Lärare och konflikthantering : en undersökande studie ur ett könsperspektiv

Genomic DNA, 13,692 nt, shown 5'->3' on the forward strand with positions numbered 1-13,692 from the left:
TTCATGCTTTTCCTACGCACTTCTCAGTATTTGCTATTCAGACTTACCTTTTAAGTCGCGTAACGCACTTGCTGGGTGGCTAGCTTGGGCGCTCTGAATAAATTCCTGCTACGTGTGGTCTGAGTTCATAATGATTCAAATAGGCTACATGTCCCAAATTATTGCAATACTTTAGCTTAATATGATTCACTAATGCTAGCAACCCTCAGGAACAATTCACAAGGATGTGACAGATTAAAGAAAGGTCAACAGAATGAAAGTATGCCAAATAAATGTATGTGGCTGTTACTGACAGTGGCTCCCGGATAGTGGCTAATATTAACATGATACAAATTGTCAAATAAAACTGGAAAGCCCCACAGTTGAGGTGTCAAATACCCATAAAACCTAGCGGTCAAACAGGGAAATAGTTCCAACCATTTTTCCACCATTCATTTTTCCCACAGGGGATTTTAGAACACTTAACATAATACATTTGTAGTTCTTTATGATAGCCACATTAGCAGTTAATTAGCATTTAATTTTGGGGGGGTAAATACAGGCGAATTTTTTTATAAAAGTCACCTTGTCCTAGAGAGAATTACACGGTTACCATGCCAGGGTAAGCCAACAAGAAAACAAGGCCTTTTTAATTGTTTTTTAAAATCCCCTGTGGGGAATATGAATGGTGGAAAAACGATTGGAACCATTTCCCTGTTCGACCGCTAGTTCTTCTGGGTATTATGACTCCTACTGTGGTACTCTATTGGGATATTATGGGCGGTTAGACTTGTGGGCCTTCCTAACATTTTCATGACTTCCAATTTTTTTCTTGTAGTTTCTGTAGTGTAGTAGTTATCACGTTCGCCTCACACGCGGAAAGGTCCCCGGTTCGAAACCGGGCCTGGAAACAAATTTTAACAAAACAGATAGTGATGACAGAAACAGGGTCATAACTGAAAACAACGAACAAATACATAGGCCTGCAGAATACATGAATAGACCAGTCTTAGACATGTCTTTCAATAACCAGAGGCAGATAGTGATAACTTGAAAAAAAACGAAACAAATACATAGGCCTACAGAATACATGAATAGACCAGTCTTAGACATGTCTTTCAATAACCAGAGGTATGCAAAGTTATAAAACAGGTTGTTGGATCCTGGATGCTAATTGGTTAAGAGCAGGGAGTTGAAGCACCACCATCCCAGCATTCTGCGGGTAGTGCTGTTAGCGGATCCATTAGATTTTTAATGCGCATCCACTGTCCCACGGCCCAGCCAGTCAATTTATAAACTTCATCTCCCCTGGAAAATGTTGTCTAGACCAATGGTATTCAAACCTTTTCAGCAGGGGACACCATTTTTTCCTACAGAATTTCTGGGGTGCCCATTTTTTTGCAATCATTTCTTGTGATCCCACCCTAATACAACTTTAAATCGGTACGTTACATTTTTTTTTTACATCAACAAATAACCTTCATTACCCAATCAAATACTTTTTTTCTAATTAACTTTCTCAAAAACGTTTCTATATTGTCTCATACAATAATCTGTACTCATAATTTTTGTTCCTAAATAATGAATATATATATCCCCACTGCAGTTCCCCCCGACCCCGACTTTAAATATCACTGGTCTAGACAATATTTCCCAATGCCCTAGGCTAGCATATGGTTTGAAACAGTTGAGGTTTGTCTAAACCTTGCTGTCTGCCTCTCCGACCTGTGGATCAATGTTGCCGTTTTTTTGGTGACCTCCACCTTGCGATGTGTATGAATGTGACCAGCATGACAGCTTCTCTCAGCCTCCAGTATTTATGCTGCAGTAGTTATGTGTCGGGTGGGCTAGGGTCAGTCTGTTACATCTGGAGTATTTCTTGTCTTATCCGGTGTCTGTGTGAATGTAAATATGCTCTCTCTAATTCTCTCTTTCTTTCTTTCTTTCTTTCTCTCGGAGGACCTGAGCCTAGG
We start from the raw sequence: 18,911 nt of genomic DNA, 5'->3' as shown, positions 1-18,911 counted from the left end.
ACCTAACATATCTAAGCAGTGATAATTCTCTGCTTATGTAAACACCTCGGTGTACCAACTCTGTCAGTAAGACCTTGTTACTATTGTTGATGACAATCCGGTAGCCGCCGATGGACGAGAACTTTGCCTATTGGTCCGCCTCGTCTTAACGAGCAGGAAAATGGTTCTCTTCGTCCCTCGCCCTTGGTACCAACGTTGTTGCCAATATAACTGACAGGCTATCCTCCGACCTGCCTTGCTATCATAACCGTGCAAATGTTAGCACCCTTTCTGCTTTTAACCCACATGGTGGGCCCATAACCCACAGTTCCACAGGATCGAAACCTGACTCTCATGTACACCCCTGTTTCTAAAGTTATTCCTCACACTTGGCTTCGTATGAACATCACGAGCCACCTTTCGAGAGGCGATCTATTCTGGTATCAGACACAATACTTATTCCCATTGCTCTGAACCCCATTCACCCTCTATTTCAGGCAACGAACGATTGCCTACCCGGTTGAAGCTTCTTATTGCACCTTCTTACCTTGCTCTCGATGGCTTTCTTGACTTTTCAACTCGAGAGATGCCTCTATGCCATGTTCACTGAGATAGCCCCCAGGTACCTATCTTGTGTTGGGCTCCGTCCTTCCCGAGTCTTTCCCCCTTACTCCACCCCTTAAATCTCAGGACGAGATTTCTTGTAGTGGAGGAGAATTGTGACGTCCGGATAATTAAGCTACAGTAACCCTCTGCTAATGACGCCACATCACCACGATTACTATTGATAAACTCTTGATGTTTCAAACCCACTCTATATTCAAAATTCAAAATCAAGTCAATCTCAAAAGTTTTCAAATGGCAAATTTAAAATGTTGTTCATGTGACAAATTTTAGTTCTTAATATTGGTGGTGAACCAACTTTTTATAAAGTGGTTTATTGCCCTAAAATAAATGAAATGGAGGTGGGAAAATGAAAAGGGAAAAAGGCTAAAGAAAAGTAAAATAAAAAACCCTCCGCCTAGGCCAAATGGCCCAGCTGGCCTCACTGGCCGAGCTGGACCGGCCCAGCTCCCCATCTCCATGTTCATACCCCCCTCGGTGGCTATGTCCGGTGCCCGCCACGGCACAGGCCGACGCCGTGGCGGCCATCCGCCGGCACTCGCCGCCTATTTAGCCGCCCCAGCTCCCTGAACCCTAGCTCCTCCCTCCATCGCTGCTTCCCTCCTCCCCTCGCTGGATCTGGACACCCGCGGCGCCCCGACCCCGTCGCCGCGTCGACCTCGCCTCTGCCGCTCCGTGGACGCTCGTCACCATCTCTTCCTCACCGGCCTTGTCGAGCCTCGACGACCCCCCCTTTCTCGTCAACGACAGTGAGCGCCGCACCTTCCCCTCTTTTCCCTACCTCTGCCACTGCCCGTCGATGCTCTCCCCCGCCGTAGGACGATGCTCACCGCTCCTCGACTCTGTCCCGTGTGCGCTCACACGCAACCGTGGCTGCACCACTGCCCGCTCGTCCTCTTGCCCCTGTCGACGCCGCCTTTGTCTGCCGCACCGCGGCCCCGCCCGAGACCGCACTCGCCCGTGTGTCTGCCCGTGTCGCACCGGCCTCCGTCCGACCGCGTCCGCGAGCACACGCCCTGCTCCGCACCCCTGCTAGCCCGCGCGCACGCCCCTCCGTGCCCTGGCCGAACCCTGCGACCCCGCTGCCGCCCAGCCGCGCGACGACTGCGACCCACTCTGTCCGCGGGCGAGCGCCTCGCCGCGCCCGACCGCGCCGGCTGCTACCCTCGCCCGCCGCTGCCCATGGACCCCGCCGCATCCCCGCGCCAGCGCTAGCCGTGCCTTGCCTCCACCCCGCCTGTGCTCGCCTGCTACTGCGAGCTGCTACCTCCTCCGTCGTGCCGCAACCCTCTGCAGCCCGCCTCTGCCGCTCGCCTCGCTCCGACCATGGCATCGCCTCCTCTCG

Sammanfattning: This dissertation explores ten teachers' approaches to managing conflicts with/between pupils. The relevance of gender is analysed according to the strategies and representations chosen by the teachers. The methods used for data collection include 'rounds', role-plays and ongoing reflexivity, mainly in single-sex groups. Three main strategies were identified in managing conflicts with/between pupils: challenging, confirming and physically touching. The strategy of challenging reveals that teachers have high expectations of how competent pupils ought to be. It is no longer enough to be competent and independent as a pupil (in Sweden); he or she is also expected to have an integrated ethic of caring. Values such as an ethic of caring are conventionally associated with femininity, and are usually invisible and/or low status; though they have now become the dominant norm for both female and male teachers. The strategy of confirming is used to give support to the pupil but there is a risk of confirming one individual "too much" which can lead to relational problems with other pupils. Physical touching as a strategy relates to dilemmas arising from gendered expectations of physicality in teacher-pupil interaction. Overall, difficulties were found in getting male teachers to discuss and 'role-play' conflicts with girls, which did not arise with female teachers concerning conflicts with boys. Also criticized were the demands on teachers' workloads as a result of their social responsibility for pupils' welfare, and also lack of institutional support. When the teachers had time to reflect together on their experiences, they seemed willing to criticize norms and representations. Four phases in the mode of talking were identified: (1) the telling of an experience; (2) interpretation of experience as a form of difference, either as deviance or according to gender; (3) narration of experience that contradicts the above dichotomy of difference; and (4) ongoing reflexivity resulting in motivation to change strategy or strengthen former strategies based on a wider awareness of work context.